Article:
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Shading Languages and the Emergence of Programmable Graphics Systems

About the series

Talk Title: Shading Languages and the Emergence of Programmable Graphics Systems

Bio: Pat Hanrahan is the Canon Professor of Computer Science and Electrical Engineering in the Computer Graphics Laboratory at Stanford University. His research focuses on rendering algorithms, graphics systems, and visualization.

Hanrahan received a Ph.D. in biophysics from the University of Wisconsin-Madison in 1985.  As a founding employee at Pixar Animation Studios in the 1980s, Hanrahan led the design of the RenderMan Interface Specification and the RenderMan Shading Language. In 1989, he joined the faculty of Princeton University.  In 1995, he moved to Stanford University.  More recently, Hanrahan served as a co-founder and CTO of Tableau Software.  He has received three Academy Awards for Science and Technology, the SIGGRAPH Computer Graphics Achievement Award, the SIGGRAPH Stephen A. Coons Award, and the IEEE Visualization Career Award. He is a member of the National Academy of Engineering and the American Academy of Arts and Sciences. In 2019, he received the ACM A. M. Turing Award.

Talk Abstract: A major challenge in using computer graphics for movies and games is to create a rendering system that can create realistic pictures of a virtual world. The system must handle the variety and complexity of the shapes, materials, and lighting that combine to create what we see every day. The images must also be free of artifacts, emulate cameras to create depth of field and motion blur, and compose seamlessly with photographs of live action.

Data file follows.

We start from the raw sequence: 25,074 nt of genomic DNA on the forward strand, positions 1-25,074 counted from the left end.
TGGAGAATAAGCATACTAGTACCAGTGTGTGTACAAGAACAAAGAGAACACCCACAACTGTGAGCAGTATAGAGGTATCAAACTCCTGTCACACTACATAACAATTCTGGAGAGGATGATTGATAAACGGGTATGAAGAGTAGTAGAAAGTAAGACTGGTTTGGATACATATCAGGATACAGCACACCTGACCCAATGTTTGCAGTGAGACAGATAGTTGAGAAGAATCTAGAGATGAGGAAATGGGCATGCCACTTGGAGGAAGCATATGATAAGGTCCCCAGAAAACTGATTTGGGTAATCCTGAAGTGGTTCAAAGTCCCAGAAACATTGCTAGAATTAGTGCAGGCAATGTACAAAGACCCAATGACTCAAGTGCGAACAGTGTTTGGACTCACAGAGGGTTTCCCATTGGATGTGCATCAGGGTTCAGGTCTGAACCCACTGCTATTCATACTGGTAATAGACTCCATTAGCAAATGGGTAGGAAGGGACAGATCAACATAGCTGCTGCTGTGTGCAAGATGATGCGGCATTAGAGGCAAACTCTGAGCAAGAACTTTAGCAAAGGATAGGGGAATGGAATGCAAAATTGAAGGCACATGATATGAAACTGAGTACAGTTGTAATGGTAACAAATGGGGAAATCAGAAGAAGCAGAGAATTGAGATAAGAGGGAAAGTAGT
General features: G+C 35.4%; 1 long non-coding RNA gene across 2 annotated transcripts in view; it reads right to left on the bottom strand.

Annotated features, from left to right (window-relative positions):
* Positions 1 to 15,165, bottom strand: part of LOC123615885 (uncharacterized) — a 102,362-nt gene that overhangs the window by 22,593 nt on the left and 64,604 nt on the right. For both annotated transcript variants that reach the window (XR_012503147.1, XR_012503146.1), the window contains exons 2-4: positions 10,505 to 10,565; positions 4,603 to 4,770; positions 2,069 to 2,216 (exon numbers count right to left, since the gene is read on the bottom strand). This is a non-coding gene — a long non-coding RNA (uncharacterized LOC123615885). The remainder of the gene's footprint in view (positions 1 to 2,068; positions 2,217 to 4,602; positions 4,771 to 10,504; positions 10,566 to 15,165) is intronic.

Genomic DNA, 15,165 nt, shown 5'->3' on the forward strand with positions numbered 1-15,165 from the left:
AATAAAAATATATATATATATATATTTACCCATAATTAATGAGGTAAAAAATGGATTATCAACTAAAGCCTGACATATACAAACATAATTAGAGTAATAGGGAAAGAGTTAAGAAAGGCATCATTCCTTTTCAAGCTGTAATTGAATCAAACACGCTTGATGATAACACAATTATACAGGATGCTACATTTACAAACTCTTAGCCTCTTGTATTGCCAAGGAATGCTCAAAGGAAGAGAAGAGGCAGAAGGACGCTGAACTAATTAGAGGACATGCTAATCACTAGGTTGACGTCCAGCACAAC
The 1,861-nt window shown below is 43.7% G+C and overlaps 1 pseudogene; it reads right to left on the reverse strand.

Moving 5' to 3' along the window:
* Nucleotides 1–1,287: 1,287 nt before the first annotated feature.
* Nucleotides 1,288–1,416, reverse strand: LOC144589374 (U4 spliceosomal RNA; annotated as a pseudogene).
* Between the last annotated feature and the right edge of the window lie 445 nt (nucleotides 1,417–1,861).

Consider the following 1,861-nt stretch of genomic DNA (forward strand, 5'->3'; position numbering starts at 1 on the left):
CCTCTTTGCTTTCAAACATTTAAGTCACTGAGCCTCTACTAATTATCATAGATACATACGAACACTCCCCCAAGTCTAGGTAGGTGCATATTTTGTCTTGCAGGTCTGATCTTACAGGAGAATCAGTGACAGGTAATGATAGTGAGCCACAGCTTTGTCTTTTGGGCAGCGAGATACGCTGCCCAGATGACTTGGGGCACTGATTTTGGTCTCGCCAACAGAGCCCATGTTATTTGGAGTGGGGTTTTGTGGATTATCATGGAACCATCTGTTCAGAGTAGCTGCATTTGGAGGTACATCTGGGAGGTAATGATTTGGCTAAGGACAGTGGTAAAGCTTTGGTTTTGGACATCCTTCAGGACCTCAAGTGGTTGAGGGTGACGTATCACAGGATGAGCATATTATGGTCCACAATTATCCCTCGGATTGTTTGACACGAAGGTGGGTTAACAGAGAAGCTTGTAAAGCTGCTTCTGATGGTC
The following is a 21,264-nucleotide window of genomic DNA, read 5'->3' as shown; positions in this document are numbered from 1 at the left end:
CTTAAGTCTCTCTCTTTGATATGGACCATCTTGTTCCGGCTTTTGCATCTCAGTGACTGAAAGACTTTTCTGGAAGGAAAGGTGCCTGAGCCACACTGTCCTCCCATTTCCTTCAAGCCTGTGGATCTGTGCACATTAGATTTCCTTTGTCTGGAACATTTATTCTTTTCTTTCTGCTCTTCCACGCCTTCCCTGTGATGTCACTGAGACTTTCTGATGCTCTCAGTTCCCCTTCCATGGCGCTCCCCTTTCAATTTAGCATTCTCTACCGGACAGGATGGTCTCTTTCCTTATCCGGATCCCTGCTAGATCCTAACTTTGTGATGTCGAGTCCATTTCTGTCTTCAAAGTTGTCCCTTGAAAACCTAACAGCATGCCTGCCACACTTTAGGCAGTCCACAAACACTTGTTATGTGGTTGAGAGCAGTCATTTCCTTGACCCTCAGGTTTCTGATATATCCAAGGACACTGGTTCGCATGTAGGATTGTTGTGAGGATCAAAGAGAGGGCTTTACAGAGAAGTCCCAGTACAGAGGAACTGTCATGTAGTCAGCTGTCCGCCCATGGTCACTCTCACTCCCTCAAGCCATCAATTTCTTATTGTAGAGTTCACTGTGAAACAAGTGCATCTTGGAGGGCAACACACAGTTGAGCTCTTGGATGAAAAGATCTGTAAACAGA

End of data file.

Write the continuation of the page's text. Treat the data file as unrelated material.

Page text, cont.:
Pixar's RenderMan was created for this purpose, and has been widely used in feature film production. A key innovation in the system is to use a shading language to procedurally describe appearance. Shading languages were subsequently extended to run in real-time on graphics processing units (GPUs), and now shading languages are widely used in game engines. The final step was the realization that the GPU is a data-parallel computer, and the shading language could be extended into a general-purpose data-parallel programming language. This enabled a wide variety of applications in high performance computing, such as physical simulation and machine learning, to be run on GPUs. Nowadays, GPUs are the fastest computers in the world. This talk will review the history of shading languages and GPUs, and discuss the broader implications for computing.

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